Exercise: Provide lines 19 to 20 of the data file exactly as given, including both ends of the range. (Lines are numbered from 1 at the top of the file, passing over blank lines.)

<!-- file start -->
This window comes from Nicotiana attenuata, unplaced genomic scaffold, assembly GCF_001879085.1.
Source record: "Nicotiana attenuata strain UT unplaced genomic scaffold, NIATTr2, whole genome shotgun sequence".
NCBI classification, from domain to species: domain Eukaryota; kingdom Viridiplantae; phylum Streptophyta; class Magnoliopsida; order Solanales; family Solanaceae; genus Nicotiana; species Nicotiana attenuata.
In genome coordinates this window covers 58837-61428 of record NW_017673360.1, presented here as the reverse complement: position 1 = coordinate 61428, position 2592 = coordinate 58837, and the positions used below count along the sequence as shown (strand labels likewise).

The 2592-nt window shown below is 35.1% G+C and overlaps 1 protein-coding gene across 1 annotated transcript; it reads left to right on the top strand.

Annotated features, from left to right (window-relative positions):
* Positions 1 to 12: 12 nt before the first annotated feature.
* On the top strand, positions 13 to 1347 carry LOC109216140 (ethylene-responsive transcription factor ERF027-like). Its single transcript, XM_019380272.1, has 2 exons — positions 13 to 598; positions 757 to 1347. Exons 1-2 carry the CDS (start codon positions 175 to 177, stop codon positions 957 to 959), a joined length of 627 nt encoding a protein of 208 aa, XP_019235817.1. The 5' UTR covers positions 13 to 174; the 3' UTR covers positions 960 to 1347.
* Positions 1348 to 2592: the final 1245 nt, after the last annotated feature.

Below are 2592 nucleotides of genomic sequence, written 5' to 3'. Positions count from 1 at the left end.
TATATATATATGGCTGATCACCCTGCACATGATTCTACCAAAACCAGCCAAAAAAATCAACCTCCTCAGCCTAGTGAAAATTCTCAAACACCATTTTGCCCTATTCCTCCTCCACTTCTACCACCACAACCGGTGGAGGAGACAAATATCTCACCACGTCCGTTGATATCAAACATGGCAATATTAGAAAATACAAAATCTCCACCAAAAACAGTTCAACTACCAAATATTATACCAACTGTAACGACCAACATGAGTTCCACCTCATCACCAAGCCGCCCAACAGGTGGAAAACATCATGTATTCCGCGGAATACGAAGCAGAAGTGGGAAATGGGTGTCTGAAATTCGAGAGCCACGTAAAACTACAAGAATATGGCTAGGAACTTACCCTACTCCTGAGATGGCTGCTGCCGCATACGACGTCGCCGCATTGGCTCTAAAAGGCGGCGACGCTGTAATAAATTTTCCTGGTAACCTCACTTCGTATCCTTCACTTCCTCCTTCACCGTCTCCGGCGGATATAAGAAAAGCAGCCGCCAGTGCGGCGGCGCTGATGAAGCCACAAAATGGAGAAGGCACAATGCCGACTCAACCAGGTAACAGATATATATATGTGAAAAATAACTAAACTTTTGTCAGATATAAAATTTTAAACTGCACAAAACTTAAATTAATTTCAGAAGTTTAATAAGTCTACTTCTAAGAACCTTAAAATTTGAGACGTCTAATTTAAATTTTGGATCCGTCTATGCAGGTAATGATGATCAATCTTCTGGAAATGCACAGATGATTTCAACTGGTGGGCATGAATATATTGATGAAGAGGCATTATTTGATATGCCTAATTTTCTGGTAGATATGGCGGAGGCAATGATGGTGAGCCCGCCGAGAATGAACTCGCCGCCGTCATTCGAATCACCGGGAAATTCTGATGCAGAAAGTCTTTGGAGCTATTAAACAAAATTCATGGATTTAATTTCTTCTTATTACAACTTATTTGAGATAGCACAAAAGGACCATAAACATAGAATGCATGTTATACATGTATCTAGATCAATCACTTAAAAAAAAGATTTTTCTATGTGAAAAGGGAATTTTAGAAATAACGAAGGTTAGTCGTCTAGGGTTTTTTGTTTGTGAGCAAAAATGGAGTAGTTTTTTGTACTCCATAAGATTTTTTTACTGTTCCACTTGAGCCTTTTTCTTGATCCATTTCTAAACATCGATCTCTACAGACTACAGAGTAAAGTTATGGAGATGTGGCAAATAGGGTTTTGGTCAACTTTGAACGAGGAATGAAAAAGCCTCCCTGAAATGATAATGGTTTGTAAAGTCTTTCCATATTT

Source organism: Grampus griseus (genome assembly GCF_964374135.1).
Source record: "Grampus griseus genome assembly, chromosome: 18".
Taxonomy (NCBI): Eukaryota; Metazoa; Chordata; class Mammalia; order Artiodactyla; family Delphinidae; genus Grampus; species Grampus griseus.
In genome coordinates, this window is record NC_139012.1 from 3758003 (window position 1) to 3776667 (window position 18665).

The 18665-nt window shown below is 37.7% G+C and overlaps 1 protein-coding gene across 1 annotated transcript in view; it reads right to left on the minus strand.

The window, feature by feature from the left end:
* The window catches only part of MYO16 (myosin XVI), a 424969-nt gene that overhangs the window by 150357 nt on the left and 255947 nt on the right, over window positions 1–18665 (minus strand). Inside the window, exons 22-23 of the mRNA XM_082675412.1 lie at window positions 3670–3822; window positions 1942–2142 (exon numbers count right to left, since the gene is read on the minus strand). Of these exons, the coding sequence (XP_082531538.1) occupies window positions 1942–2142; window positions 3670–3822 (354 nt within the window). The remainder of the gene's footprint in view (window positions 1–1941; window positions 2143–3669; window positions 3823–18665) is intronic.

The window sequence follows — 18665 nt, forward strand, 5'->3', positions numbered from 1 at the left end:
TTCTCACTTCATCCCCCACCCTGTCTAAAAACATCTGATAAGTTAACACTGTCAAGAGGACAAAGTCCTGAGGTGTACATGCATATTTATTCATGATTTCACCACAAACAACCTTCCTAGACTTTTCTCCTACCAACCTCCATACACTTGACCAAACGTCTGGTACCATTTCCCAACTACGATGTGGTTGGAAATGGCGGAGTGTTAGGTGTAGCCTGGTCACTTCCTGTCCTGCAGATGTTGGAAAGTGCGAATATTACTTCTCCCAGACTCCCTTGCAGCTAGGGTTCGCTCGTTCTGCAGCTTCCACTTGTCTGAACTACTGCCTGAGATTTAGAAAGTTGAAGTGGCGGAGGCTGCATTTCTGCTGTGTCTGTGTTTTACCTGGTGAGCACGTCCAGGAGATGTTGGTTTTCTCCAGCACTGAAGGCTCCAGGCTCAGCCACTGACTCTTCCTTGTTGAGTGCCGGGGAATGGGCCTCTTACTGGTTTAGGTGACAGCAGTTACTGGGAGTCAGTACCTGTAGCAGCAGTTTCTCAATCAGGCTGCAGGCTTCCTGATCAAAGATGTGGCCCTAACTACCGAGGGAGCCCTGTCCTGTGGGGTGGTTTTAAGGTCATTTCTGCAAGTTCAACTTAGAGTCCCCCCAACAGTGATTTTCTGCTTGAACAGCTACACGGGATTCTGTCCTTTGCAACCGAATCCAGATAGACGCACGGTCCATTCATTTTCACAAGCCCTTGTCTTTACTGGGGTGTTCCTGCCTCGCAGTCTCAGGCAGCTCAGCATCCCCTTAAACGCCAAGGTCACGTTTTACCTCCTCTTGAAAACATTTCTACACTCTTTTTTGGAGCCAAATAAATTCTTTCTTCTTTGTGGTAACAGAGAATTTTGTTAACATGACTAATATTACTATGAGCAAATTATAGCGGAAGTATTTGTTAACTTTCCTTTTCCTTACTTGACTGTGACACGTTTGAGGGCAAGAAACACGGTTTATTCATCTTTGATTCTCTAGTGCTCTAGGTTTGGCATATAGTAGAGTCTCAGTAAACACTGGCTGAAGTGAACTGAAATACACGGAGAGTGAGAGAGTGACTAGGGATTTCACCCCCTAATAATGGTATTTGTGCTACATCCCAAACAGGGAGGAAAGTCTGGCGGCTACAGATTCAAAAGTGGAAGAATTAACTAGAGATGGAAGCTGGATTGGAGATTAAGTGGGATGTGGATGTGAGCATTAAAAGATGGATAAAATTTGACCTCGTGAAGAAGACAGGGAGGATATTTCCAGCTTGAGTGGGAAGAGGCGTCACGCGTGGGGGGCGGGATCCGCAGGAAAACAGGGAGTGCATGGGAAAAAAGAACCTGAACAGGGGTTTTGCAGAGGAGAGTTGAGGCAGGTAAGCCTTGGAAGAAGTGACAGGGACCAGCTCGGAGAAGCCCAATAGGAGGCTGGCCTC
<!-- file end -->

The window sequence follows — 18665 nt, forward strand, 5'->3', positions numbered from 1 at the left end:
TTCTCACTTCATCCCCCACCCTGTCTAAAAACATCTGATAAGTTAACACTGTCAAGAGGACAAAGTCCTGAGGTGTACATGCATATTTATTCATGATTTCACCACAAACAACCTTCCTAGACTTTTCTCCTACCAACCTCCATACACTTGACCAAACGTCTGGTACCATTTCCCAACTACGATGTGGTTGGAAATGGCGGAGTGTTAGGTGTAGCCTGGTCACTTCCTGTCCTGCAGATGTTGGAAAGTGCGAATATTACTTCTCCCAGACTCCCTTGCAGCTAGGGTTCGCTCGTTCTGCAGCTTCCACTTGTCTGAACTACTGCCTGAGATTTAGAAAGTTGAAGTGGCGGAGGCTGCATTTCTGCTGTGTCTGTGTTTTACCTGGTGAGCACGTCCAGGAGATGTTGGTTTTCTCCAGCACTGAAGGCTCCAGGCTCAGCCACTGACTCTTCCTTGTTGAGTGCCGGGGAATGGGCCTCTTACTGGTTTAGGTGACAGCAGTTACTGGGAGTCAGTACCTGTAGCAGCAGTTTCTCAATCAGGCTGCAGGCTTCCTGATCAAAGATGTGGCCCTAACTACCGAGGGAGCCCTGTCCTGTGGGGTGGTTTTAAGGTCATTTCTGCAAGTTCAACTTAGAGTCCCCCCAACAGTGATTTTCTGCTTGAACAGCTACACGGGATTCTGTCCTTTGCAACCGAATCCAGATAGACGCACGGTCCATTCATTTTCACAAGCCCTTGTCTTTACTGGGGTGTTCCTGCCTCGCAGTCTCAGGCAGCTCAGCATCCCCTTAAACGCCAAGGTCACGTTTTACCTCCTCTTGAAAACATTTCTACACTCTTTTTTGGAGCCAAATAAATTCTTTCTTCTTTGTGGTAACAGAGAATTTTGTTAACATGACTAATATTACTATGAGCAAATTATAGCGGAAGTATTTGTTAACTTTCCTTTTCCTTACTTGACTGTGACACGTTTGAGGGCAAGAAACACGGTTTATTCATCTTTGATTCTCTAGTGCTCTAGGTTTGGCATATAGTAGAGTCTCAGTAAACACTGGCTGAAGTGAACTGAAATACACGGAGAGTGAGAGAGTGACTAGGGATTTCACCCCCTAATAATGGTATTTGTGCTACATCCCAAACAGGGAGGAAAGTCTGGCGGCTACAGATTCAAAAGTGGAAGAATTAACTAGAGATGGAAGCTGGATTGGAGATTAAGTGGGATGTGGATGTGAGCATTAAAAGATGGATAAAATTTGACCTCGTGAAGAAGACAGGGAGGATATTTCCAGCTTGAGTGGGAAGAGGCGTCACGCGTGGGGGGCGGGATCCGCAGGAAAACAGGGAGTGCATGGGAAAAAAGAACCTGAACAGGGGTTTTGCAGAGGAGAGTTGAGGCAGGTAAGCCTTGGAAGAAGTGACAGGGACCAGCTCGGAGAAGCCCAATAGGAGGCTGGCCTC